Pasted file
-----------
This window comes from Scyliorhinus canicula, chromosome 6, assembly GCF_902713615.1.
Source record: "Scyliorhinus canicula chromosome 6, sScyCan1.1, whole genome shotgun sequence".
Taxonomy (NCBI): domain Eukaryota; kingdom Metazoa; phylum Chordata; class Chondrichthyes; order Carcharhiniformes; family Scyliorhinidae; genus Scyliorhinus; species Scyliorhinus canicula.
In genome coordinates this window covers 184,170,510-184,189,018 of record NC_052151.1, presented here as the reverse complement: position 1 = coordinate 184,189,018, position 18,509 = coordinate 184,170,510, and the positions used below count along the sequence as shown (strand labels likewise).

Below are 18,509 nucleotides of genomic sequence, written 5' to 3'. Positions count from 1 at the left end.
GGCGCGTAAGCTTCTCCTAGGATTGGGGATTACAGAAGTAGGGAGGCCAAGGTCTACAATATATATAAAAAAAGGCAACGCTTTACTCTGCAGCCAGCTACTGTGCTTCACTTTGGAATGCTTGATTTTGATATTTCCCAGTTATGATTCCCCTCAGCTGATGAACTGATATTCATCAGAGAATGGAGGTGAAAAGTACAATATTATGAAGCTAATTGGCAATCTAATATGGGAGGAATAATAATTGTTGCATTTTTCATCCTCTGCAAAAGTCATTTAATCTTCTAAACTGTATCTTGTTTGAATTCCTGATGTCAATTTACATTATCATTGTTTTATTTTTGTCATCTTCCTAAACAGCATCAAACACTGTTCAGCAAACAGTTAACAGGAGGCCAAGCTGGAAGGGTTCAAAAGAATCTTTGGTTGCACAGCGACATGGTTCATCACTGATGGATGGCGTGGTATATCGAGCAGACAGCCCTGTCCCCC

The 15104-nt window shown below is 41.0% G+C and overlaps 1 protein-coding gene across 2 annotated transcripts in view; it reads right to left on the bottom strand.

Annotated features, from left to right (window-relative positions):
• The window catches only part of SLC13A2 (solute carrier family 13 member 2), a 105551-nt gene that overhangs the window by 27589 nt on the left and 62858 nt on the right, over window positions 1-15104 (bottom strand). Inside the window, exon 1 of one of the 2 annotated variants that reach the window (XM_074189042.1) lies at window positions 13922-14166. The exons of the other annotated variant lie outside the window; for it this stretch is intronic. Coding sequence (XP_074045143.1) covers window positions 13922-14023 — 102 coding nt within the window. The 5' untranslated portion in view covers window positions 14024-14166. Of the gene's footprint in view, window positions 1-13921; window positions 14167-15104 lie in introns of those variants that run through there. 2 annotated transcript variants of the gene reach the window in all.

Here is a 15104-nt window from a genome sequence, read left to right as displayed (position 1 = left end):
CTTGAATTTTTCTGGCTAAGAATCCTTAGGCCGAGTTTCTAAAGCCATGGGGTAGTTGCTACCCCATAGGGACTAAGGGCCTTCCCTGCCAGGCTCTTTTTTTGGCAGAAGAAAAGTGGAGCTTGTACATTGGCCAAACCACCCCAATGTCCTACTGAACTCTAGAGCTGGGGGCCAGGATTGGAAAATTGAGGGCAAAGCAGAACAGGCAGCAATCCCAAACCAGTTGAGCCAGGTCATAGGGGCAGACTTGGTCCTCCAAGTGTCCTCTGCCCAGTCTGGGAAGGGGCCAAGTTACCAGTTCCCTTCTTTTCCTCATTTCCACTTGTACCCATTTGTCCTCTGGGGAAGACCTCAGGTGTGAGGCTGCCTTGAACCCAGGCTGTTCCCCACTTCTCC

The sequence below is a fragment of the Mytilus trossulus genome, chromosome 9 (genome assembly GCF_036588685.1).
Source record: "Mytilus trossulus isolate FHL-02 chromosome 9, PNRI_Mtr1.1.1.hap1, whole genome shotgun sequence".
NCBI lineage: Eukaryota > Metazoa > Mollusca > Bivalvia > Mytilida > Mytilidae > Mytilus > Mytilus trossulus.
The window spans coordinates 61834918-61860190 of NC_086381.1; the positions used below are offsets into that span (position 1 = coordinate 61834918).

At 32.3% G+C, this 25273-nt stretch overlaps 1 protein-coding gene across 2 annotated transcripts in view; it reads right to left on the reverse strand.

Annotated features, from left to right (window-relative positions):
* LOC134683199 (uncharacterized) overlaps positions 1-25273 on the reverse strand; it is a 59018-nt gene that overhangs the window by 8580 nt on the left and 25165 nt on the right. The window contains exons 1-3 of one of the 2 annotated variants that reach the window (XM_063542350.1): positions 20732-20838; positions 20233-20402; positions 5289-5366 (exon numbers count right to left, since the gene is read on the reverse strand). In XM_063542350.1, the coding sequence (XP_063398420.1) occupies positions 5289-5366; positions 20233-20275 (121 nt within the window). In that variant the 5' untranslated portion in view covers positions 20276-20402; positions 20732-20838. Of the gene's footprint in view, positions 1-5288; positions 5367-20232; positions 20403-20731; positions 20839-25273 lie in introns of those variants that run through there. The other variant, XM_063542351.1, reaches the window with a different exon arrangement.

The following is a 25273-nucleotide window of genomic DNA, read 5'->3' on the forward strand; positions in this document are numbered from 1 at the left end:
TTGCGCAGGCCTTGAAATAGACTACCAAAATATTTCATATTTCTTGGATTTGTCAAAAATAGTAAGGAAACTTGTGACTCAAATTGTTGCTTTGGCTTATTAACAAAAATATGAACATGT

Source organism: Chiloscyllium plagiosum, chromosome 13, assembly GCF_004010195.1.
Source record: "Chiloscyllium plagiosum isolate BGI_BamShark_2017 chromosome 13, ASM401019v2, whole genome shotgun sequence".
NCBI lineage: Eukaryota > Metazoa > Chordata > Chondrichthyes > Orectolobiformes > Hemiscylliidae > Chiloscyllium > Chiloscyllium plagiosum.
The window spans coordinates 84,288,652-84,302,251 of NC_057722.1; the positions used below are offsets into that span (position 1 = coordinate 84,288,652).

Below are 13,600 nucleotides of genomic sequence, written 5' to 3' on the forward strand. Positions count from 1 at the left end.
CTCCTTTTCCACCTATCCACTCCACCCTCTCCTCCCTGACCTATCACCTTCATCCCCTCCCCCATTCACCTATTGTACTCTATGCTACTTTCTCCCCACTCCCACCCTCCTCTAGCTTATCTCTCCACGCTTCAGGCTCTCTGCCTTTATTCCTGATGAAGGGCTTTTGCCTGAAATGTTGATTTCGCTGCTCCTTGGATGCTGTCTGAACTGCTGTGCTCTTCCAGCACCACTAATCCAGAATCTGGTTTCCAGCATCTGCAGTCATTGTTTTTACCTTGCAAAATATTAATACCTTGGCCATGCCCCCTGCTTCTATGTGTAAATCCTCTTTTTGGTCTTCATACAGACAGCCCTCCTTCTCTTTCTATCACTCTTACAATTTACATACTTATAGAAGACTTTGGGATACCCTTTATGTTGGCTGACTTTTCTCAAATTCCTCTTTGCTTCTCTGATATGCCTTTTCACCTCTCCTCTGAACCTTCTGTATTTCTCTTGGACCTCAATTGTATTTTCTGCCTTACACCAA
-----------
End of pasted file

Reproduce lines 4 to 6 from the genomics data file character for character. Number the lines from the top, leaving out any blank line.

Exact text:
In genome coordinates this window covers 184,170,510-184,189,018 of record NC_052151.1, presented here as the reverse complement: position 1 = coordinate 184,189,018, position 18,509 = coordinate 184,170,510, and the positions used below count along the sequence as shown (strand labels likewise).

Below are 18,509 nucleotides of genomic sequence, written 5' to 3'. Positions count from 1 at the left end.
GGCGCGTAAGCTTCTCCTAGGATTGGGGATTACAGAAGTAGGGAGGCCAAGGTCTACAATATATATAAAAAAAGGCAACGCTTTACTCTGCAGCCAGCTACTGTGCTTCACTTTGGAATGCTTGATTTTGATATTTCCCAGTTATGATTCCCCTCAGCTGATGAACTGATATTCATCAGAGAATGGAGGTGAAAAGTACAATATTATGAAGCTAATTGGCAATCTAATATGGGAGGAATAATAATTGTTGCATTTTTCATCCTCTGCAAAAGTCATTTAATCTTCTAAACTGTATCTTGTTTGAATTCCTGATGTCAATTTACATTATCATTGTTTTATTTTTGTCATCTTCCTAAACAGCATCAAACACTGTTCAGCAAACAGTTAACAGGAGGCCAAGCTGGAAGGGTTCAAAAGAATCTTTGGTTGCACAGCGACATGGTTCATCACTGATGGATGGCGTGGTATATCGAGCAGACAGCCCTGTCCCCC